Over the last five years, Hurst has also seen the meat industry move to embrace IT more. He reckons that while some have accepted IT through necessity, the majority are seeing the real benefits of having accurate information with which to run their businesses. The credit drought has also not dampened spirits or innovation, he argues. “It is tough for us all at the moment, but the meat industry has proved its resilience many times in the past and will do so again,” he says.
To help it move one step ahead of its competitors, HCS Remora has worked in partnership with the Isle of Man Fat Stock Marketing Association to develop its traceability software, by liaising closely with farmers. Advancement in technology will help producers to make decisions more quickly in future – whether it be in a meat market in London or a remote farm on the Shetland Isles. “The internet is a medium for people involved in our sector, who often work remotely, to have more information at their fingertips and offers a means to easily integrate data,” says Hurst.
The UK meat industry has been well served by companies such as Keystone and HCS Remora in the provision of innovative software solutions, but this year saw a new kid on the block – SignalDemand. In July, the North American firm announced its intention to expanding its international operations and opened an office in London, to add to its operations in San Francisco and Chicago. The company specialises in technology solutions on pricing and has worked with the meat industry in the US, with firms such as Cargill Meat Solutions.
CEO Mike Neal says: “Signal-Demand delivers margin optimisation software that enables manufacturers to maximise profitability, even as costs and markets change around them. The software relies on advanced econometric models, optimisation algorithms and activity-based costing techniques, which automatically input the cost of ingredients such as corn, wheat or soybean oil, to determine how much to charge for finished products.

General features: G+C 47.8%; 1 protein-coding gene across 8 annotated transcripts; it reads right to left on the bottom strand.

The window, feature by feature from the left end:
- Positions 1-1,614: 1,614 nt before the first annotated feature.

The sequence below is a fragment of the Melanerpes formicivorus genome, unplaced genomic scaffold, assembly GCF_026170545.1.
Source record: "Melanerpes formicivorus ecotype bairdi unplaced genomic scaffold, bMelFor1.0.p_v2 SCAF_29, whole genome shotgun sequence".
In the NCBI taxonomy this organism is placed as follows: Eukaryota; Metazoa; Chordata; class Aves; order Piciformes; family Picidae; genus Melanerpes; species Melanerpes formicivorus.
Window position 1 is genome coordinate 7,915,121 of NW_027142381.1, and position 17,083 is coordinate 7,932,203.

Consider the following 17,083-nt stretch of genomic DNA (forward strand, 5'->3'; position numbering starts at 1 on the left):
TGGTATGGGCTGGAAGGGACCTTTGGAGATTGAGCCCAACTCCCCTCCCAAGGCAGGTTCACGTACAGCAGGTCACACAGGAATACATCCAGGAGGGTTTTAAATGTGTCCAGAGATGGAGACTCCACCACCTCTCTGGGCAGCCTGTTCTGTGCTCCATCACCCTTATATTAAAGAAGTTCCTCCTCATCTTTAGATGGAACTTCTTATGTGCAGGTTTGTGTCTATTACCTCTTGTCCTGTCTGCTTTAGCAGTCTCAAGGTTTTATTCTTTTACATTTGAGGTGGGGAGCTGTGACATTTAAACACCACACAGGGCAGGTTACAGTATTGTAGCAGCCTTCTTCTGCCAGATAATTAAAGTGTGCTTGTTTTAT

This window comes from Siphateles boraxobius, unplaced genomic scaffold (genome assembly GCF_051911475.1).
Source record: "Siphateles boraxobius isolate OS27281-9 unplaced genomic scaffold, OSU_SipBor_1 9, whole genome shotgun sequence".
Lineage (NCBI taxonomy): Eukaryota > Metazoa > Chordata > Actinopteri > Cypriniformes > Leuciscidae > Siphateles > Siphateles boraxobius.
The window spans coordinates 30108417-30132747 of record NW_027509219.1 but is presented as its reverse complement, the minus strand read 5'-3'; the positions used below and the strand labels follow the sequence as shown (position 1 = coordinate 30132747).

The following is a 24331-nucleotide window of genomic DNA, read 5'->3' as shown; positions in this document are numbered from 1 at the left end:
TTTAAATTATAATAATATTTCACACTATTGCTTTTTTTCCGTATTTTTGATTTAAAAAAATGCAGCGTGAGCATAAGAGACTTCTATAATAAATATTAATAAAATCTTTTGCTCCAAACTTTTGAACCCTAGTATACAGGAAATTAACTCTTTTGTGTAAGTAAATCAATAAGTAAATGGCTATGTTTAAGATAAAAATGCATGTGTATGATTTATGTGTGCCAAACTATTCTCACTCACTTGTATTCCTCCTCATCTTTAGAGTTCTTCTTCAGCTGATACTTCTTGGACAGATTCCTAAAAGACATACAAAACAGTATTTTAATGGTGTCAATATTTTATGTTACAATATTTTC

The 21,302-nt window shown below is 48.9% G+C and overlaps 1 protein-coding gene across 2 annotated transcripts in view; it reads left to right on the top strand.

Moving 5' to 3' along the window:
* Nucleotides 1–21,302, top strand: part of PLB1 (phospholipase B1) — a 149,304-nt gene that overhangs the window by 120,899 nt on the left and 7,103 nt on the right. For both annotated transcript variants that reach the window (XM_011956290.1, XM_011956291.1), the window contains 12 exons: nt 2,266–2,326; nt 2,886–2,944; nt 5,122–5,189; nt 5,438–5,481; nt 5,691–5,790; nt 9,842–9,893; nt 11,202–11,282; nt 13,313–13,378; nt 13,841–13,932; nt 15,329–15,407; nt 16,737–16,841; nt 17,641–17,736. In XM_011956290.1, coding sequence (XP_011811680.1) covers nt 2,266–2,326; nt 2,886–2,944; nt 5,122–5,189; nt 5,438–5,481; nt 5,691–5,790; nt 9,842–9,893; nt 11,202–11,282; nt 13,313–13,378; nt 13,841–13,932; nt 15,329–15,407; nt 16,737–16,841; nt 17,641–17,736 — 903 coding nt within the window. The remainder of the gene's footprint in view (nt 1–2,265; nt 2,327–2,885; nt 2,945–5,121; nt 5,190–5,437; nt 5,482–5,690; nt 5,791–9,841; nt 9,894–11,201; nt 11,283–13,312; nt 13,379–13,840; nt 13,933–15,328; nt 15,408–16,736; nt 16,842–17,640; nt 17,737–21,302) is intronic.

“Companies can also calculate how high or low their prices need to be in the future and what product mix best fits their conditions.”
Neal says SignalDemand has seen huge advances in two key aspects of pricing technology recently – in the form of complexity and delivery model. “When pricing technologies started out, they were mostly industry-specific and relied more on static formulas, rather than adaptive algorithms, to reach a single output – price. The evolution we’ve seen is the ability of pricing software to use much more complex inputs and come up with much more complex recommendations that include price, product mix and more, over both short periods of time and long-term projections.”
The US firm saw a gap in the market when it observed that market volatility represented an opportunity for meat processors to improve profitability. By applying analyticals to link demand with the current pre-sold positions, available inventory and all fabrication options, SignalDemand saw that meat processors could provide consistent and accurate pricing for their customers, while meeting corporate objectives and significantly improving profits. As well as its ‘Price and Response’ software, Neal sees other areas where the technology can progress and feels the meat industry is a lot better in embracing IT than people think. “The advent of on-demand technology has made delivering these more complex services much easier. The Software-as-a-Service (SaaS) model allows companies to use SignalDemand without having to put costly IT infrastructures in place.”